With only a couple of EPs available, over 100,000 fans (if Facebook has anything to go by) and all sorts of indie and mainstream hype, it was an easy decision to take the opportunity to see Banks on her first UK headline tour.
Opening for her is soft spoken, Scottish DJ Eclair Fifi who has made her name hosting her own show on BBC Radio One’s In New DJs We Trust, a residency on Rinse FM and according to her bio, was Azalea Banks’ go-to gal for a party she held in London. Her set is an genius blend for vintage House and RnB’s greatest moments, glued together with a generous douse of contemporary EDM. She works the decks like an absolute pro like it was what she was born to do, completely oblivious to the crowd swelling at her feet. The set, in my eyes, was ideal for a the early hours of a saturday morning, in those moments when time slows and the music is all that matters – however for a small venue in Oxford at 8pm I felt it fell slightly on deaf ears.
The bass hits like a jackhammer and the sold out venue is finally at its limit when Banks glides into centre stage surrounded by the black and white aesthetic that is associated with her music. Opening with Before I Ever Met You, her connection with the crowd is instantaneous. Bathed in shadow, she owns the stage with every note and every hand gesture, you find yourself completely hypnotised; you believe absolutely every single word and can empathise with every line, it’s no small feat to spellbound an audience right from the get go. This Is What It Feels Like hums with sex appeal, urging the audience to feel sexy alongside her, to bring it down and feel it as the track suggests and shy glances from behind long, black hair make you (and everyone else) feel like the subject of her affections in effortlessly sensual Warm Water.
‘Cause everything’s a game/Always try to calculate/Tryin’ to look smart but not too smart to threaten anything they say’ is the most seminal moments off Shlohmo‘s masterly produced Brain; the drop, combined with with torrent of emotional frustration in the lyrics make for one hell of rousing performance. From beginning to end her vocals nothing if not perfect, just track after track of husky, vulnerable RnB tones which reverberate in perfect harmony with the nocturnal electronic beats, drawing you ever deeper into Banks’ mind.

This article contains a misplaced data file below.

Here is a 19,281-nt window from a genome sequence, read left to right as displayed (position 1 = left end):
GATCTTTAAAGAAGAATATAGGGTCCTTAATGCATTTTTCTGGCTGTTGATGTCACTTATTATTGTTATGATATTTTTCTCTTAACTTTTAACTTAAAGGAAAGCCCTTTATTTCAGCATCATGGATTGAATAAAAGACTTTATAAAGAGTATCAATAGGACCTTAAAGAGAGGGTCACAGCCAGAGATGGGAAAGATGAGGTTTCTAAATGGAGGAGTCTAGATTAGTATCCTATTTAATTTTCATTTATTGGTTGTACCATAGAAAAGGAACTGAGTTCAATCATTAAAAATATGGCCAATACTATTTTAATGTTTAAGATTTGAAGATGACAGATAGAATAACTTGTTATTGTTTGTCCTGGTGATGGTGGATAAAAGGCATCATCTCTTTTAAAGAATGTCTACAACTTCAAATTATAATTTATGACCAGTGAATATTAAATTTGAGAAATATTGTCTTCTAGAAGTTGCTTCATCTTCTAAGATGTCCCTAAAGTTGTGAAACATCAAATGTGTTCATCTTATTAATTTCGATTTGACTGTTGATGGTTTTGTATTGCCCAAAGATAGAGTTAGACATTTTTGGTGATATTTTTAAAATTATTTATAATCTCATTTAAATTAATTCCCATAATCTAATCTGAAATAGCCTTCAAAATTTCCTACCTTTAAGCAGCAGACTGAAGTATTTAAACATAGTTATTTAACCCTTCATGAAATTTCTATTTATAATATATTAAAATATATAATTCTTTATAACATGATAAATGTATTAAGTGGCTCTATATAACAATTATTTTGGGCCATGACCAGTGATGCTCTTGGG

What’s so intriguing about Banks is that nothing is as simple as it seems, despite her sound, and aesthetic, being typically minimalist. It comes through clearly in the music, the candid delicacy of her lyrics and the producers she chooses to work with (SOHN, Shlohmo) but it is also equally wrapped up in her persona. Her first name was a mystery for a while, and instead if engaging in social media she would rather you give her a call on (323) 362-2658. This is all I knew about Jillian Banks before the show. However the moments when she engages us are utterly genuine, she looks overwhelmed to be there and for all the support she’s received. She dedicates Goddess to all the women in the room and doesn’t have any time for the sexist imbeciles throwing slurs her way (sigh.)
Her two-man band are exquisite, but fade into the background by the time the setlist winds down with her acoustic cover of Aaliyah‘s Are You That Somebody and the final destructive bass line of Waiting Game which tears the room apart one final time. In her hour or so on stage she was able to carry every track, seduce the entire sold out crowd and leave one hell of a lasting impression. I felt myself not wanting her to leave the stage, I wasn’t ready for it to be over, and I get the same impression she is nowhere near over either. If her current body of work is anything to go by, what’s to come is going to be an intense sonic experience. I should give her a ring, after all I have her number.